5. They make a good product. The Playbook is a strong tablet & the Bold 9900 is the best device I’ve ever owned.
6. They have made a number of strategic acquisitions (TAT, Tungle, Gist, JayCut) that I feel will drive home the user experience and pull them back into the smartphone race.

Look, I get it. RIM has had some serious issues with leadership and execution. They have lost a few key people in key positions from downsizing and from attrition and I know the microscope is on them. They’re not going to zero, and in my opinion are not in a death spiral as the mainstream media would have you believe. Their developer channel is solid, they have great patents and IP, they make a great product and are growing in other international markets. As a PlayBook owner, I have a lot of confidence in the move to the QNX operating system. I think it will pave the way for some cool functionality and a reinvention of Blackberry as we know it.

5. Everything’s a game.
Gamification. Game Mechanics. Call it what you like, everything you touch in 2012 will have some sort of game component to it. Whether it’s checking in and earning points using Foursquare, or rewarding users for watching TV shows and shopping at certain retail stores – People will go crazier than ever before trying to outdo their friends and family by collecting rewards/badges/trophies and points for completing certain tasks and actions. Do we need another digital farm? Definitely not, but we’ve only just scratched the surface with respect to how the user experience can be integrated, ‘fun-ified’, changed and improved using competitive elements. Bigger trend – you’ll see many companies introducing rewards system for real world stuff. Points will become a form of virtual currency that you’ll be able to redeem for coupons, discounts and even purchase retail items. It’s not new (air miles/Petro points, Avion points), but it’s set to explode this year.

6. Experiential Marketing Comes to Retail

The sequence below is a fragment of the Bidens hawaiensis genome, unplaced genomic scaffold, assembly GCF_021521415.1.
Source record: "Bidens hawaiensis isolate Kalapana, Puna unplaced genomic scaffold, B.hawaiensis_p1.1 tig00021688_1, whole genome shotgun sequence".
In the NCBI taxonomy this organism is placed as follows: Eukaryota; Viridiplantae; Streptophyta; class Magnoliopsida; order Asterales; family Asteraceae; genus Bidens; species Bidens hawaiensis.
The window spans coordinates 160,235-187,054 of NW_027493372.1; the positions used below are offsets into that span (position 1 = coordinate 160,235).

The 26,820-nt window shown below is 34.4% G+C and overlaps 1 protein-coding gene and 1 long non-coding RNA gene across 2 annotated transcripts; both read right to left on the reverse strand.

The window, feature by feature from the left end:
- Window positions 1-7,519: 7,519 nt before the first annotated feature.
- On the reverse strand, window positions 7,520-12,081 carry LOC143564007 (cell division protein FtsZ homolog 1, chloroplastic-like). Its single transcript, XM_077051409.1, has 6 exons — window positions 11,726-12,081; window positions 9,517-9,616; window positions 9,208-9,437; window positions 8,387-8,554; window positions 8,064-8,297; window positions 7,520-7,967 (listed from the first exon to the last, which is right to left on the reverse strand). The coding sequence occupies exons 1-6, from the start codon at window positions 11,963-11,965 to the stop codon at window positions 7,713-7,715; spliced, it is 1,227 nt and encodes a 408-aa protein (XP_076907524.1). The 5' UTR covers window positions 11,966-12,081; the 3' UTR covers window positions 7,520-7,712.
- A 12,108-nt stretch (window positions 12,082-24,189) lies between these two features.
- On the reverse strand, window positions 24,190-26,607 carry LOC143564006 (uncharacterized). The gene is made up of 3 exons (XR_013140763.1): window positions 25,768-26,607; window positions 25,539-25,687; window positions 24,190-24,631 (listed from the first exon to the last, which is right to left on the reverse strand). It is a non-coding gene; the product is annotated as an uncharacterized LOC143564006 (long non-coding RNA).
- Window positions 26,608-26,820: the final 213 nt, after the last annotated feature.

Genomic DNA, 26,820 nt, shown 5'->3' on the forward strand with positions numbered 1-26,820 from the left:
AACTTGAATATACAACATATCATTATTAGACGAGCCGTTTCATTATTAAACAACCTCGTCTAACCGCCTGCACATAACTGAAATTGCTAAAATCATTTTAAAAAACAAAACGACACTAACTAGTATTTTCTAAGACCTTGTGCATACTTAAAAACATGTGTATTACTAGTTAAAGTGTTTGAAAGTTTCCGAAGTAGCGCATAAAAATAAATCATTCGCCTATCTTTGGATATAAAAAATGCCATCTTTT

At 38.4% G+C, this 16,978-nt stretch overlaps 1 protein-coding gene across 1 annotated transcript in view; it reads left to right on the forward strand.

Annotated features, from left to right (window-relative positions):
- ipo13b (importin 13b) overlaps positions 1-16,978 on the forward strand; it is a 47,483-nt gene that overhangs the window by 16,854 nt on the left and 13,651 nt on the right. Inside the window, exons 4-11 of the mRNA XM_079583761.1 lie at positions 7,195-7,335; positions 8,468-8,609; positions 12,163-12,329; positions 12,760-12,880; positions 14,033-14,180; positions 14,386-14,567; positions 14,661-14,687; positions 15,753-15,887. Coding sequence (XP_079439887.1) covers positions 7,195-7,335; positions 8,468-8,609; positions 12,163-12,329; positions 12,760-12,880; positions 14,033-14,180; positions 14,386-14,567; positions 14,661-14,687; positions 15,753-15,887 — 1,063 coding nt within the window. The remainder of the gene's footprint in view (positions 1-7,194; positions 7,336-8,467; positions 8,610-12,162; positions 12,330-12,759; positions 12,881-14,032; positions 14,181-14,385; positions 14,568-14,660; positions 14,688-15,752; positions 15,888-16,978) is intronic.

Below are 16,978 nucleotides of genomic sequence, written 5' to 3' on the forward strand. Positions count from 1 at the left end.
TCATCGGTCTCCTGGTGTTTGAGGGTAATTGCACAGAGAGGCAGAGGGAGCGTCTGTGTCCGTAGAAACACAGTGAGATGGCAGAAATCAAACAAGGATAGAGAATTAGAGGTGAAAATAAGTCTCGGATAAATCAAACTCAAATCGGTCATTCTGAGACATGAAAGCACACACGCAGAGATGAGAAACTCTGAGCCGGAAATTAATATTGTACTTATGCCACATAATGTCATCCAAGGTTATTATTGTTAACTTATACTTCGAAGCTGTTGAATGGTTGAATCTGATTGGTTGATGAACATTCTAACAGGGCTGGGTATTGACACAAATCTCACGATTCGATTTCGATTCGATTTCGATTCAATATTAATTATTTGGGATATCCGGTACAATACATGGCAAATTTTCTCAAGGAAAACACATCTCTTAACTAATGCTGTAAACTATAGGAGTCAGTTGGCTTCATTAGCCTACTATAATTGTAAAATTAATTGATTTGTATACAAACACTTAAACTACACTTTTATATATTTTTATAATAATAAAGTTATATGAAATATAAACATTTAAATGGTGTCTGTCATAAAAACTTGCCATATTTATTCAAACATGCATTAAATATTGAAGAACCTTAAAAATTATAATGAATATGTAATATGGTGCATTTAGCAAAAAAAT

I recently purchased a pair of sunglasses from a sunglass retailer with over 2,000 stores around the world. This was a new location and it had been a while since I had been in this chain. I was surprised by the mediocre experience. Though the staff were helpful enough, the experience felt cheap. Glasses secured in closed display cases with the logos of brands scattered about, prices hand-written on tags attached to the glasses in blue pen. I had to write my name on a piece of paper to activate the warranty. Really? How does this get information get entered into their system? After begrudgingly shelling out nearly $300 for my new shades, the associate happily smiled and put my purchase in a little shopping bag. A cheap experience for an expensive purchase.

A good retail experience reduces buyer’s remorse. You feel valued. You feel special and you want to return to that store with your friends and family. It elevates and establishes your perception of that brand in your mind. I think starbucks does a phenomenal job of creating a great user experience. Being inside of a starbucks (The decor, the way the baristas speak to you, the ambiance) all makes me feel comfortable about shelling out $5 for a latte. It feels like a treat. They make you feel special even though at the end of the day, you’re just buying a coffee. I think 2012 will be the year that we see this happen at more stores – a greater focus on retail marketing. Companies will be further integrating their digital and social activities with retail locations. We’ll start to see individual stores reaching out to their customers to connect with them on a more personal level. Experiences will improve. We’ll see more integration with technology, more retail mobile payments and more linkages between the brand across retail, mobile and smartphones (Think Foursquare, NFC, Facebook like, Twitter, QR codes, SMS). The retail experience will be improved in 2012. At least, I hope so.

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QR Codes on Buck n’ Doe T-shirts

They’re sometimes called Buck n’ Does, Jack n’ Jills, Stag n’ Does… but if you’re not familiar with them, they’re basically just a big engagement party put on by the wedding party and close family. Typically, a hall is rented, bartenders are hired, booze is served, games are played – all in an effort to raise funds for the bride and groom for their upcoming wedding. My brother’s was this past weekend.

To separate the wedding party from the rest of the guests, often t-shirts are made that also identifies that person’s role in the wedding (Groomsman, Best Man, Bridesmaids, Bride, Maid of Honour, Groom, etc.). If you’ve read a few of the other posts on my blog, you know that I am a big fan of using QR Codes in interesting ways. What better than to add a layer of interactivity to the standard buck & doe shirts?!